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Texas implements new emissions rules for Barnett Shale play

Highlights

Natural gas and oil producers in the Barnett Shale play of northern Texasare set to serve as the test case for a suite of new air quality regulationsthat the state's environmental regulators enacted this week.

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At a meeting in Austin Wednesday, the board of the Texas Commission onEnvironmental Quality voted to adopt air quality standards for new oil and gasproduction facilities. The rules, which update control requirements foremissions permits for the facilities, will take effect February 17.

"New projects in the 23-county Barnett Shale area will have to meet thenew requirements as of April 1," TCEQ spokeswoman Andrea Morrow said Friday.

The agency chose initially to narrow the geographic scope of the rulepackage "to ensure it has the ability to implement this rule in an efficientand effective manner," Morrow said.

"The Barnett Shale area has been chosen because it presents the greatestchallenge to the commission due to the high volume of current drilling sitesand its close proximity to dense urban populations," she said.

Ultimately, the TCEQ will expand the rules to cover the entire state atan undetermined time in the future.

Celina Romero, who represented the Texas Pipeline Association at the TCEQmeeting, said Friday the rules will represent "big changes" in the way thatthe state measures emissions from pipelines and related facilities.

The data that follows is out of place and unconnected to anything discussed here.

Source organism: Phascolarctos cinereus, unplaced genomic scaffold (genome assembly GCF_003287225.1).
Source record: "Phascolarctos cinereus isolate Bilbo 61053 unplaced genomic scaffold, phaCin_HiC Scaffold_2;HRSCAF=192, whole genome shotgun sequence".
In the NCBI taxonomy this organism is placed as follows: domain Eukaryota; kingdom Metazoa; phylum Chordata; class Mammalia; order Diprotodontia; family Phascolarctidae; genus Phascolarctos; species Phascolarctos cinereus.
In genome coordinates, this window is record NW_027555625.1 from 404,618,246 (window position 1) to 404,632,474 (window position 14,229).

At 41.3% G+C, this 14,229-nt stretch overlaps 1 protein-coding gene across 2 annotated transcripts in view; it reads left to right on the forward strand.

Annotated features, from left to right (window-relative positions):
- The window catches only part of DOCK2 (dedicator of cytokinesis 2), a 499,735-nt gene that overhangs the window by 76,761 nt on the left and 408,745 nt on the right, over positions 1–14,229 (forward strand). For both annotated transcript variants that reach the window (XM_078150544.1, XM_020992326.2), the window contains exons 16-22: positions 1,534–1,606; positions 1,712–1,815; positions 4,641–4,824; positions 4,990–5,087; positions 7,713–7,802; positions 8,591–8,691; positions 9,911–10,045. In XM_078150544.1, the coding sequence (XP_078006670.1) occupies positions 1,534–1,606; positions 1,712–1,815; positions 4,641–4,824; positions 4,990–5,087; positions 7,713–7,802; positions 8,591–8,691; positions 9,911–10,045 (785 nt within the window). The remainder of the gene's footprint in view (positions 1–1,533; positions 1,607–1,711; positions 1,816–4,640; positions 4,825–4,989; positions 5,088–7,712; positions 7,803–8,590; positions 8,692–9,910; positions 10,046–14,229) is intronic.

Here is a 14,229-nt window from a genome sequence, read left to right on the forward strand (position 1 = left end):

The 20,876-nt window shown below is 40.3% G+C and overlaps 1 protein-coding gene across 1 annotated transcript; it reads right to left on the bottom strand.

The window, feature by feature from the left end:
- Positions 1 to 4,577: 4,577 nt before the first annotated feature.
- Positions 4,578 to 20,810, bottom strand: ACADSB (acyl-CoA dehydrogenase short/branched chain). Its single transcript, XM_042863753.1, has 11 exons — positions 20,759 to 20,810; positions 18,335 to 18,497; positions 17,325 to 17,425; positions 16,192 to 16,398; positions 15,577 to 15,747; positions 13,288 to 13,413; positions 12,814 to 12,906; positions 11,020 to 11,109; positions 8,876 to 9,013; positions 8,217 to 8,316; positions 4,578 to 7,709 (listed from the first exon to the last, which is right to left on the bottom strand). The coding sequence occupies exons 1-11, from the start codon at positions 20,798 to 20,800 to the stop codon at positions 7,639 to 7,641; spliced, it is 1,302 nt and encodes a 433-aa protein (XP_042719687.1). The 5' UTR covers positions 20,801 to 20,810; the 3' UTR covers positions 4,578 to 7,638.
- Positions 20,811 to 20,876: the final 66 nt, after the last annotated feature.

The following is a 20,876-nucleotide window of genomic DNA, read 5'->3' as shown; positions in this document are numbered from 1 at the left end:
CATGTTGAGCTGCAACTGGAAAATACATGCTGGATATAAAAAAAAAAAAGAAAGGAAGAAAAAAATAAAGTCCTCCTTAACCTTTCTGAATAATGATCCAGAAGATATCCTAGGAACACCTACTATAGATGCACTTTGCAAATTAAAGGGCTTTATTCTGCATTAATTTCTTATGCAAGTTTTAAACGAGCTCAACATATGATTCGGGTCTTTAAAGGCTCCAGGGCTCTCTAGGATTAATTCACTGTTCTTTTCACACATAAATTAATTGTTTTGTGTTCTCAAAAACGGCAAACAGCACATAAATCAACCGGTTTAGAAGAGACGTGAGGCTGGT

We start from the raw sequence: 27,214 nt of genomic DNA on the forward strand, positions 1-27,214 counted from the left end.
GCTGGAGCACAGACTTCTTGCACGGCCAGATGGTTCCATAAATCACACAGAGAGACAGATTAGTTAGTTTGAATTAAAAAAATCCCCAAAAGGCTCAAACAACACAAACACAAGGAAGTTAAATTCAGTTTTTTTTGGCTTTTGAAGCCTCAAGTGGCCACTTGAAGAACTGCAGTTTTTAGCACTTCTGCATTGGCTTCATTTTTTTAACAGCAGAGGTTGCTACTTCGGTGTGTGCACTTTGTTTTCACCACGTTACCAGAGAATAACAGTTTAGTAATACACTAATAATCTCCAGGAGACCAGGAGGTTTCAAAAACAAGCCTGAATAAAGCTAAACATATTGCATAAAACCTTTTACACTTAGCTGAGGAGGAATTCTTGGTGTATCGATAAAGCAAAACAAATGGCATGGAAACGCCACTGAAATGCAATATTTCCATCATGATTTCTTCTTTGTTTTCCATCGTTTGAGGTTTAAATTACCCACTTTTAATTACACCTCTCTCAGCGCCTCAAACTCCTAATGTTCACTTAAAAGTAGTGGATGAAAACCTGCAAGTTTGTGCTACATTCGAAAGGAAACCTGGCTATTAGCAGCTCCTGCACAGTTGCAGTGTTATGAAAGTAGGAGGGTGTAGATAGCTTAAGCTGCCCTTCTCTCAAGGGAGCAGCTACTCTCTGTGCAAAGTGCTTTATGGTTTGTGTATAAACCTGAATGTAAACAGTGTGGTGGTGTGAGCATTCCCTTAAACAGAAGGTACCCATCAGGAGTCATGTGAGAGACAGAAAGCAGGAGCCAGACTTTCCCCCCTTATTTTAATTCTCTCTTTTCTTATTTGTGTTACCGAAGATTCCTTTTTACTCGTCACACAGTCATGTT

"In the past, a permit by rule would cover one facility or piece ofequipment. Now it's mandatory that a single registration aggregate allcommonly owned facilities within a quarter mile," she said.

In addition, the new rules impose "stringent hourly emission limits" onoperators, replacing a system of annual limits. "In the past, we didn't havehourly emissions in terms of pounds per hour; we had tons per year," Romerosaid. "Those are huge changes."

Romero said industry representatives had worked with the TCEQ staff overthe past year to ensure that some of the initially proposed regulations thatthe industry considered most onerous didn't make their way into the final rulepackage.

"It's a better rule today than when we first saw it eight months ago,"she said.

She praised the TCEQ for initially limiting the enforcement of the newrule package to the Barnett Shale, rather then immediately implementing itstatewide. "This will give everybody time to practice under it," she said.

However, Cyrus Reed, conservation director of Lone Star Chapter of theSierra Club, said the rules as adopted were insufficiently stringent,particularly as they pertain to existing gas infrastructure, which isgrandfathered in under the old regulations.

"We would have liked to see them significantly stronger," he said. "Inthe Barnett Shale, we've got approximately 1,400 wells of various sizes. Wewanted a timeline to have all those facilities operate under new rules."

In addition, Reed said the state should have implemented the newregulations statewide, rather than limiting them to the Barnett Shale play.

As it is, the TCEQ set a January 2012 deadline for implementing astatewide set of emissions rules for facility maintenance, start-ups andshutdowns, so "they're sort of under a timeline anyway," he said.

Generally, he said the new rules give the gas and oil industries too muchleeway when it comes to requiring them to clean up potentially harmfulemissions from their operations. "I work for the Sierra Club and we generallywant to be on the safe side," Reed said.

--Jim Magill, jim_magill@platts.com

Similar stories appear in Gas Daily. See more information at http://bit.ly/GasDaily